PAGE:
One of the most popular subjects in theological circles right now is the decline of mainline churches. Churches – like ours – are getting smaller and smaller; general concern is that many churches will not be able to survive long-term.

I used to be just as concerned as most people – but I am not sure that I am anymore. You all have given me so much hope for the future of the church. I hope the adults that are sitting in this sanctuary today trust me when I say that as long as there are youth like you that are passionate about their faith and about nurturing strong communities of faith, the church that they love and care so much about will be absolutely fine in the years to come.

Before we move into the Rite of Confirmation, I have a few last things to say.

The first scripture I chose for this morning’s service was from Jeremiah – his call story. I read it at one of our Sunday night worship services and pointed out that when God called Jeremiah into the ministry, he said no. Jeremiah had doubts about himself; he said that he was too young, that he would be inadequate, that he did not have enough answers and that he did not know why God was calling him. I told you then and I am going to tell you know – it is okay to have doubts.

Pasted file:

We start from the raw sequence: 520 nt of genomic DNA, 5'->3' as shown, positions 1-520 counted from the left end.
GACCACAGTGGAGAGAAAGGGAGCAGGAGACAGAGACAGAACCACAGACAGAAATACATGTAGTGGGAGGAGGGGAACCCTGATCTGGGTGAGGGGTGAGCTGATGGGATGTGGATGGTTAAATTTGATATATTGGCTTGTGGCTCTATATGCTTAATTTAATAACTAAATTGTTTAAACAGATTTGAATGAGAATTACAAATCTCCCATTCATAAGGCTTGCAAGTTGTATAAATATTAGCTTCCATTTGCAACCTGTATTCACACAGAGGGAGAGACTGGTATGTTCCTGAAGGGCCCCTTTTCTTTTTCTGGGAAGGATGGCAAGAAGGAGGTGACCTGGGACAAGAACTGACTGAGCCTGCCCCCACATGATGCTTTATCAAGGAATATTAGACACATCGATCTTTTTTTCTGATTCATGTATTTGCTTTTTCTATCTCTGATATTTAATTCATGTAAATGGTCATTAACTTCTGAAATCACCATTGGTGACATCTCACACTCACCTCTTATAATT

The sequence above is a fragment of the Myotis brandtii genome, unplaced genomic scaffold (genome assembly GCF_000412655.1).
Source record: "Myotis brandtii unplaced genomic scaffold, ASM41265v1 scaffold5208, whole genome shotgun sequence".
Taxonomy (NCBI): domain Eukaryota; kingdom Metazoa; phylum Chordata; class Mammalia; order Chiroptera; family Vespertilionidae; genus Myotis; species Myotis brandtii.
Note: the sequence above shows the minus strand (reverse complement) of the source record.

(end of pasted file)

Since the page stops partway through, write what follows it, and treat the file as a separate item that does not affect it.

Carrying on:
You are 14 and 15 years old. You do not have to have all of the answers right now. You do not need to know what you want to do with your life or how you are going to do it. It is not necessary for you to have come to any insightful conclusions about your faith and your belief system – that wasn’t the goal of confirmation. When you say, “I believe” today you are not making a definitive an infinite statement – you are simply expressing where you are in this moment. And you are promising to continue on your faith journey, asking questions and being open to finding answers in unexpected places. Selfishly I hope that your faith journey keeps you right here at the Rehoboth Congregational Church. Because I think that each and every one of you has the propensity within yourself to do great things here.

Please – always be true to who you are. Know when to apologize – but also know when not to apologize. Do not be afraid to speak up when you feel like your voice needs to be heard. Never stop asking questions. Embrace your gifts. Sense the strength that you hold within yourself – use that strength. Love yourself.

Let your heart see your vision – and let your mind guide your journey.

Jesus said, ‘You are the light of the world. A city built on a hill cannot be hidden. No one after lighting a lamp puts it under the bushel basket, but on the lampstand, and it gives light to all in the house. In the same way, let your light shine before others, so that they may see your good works and give glory to your Father in heaven.’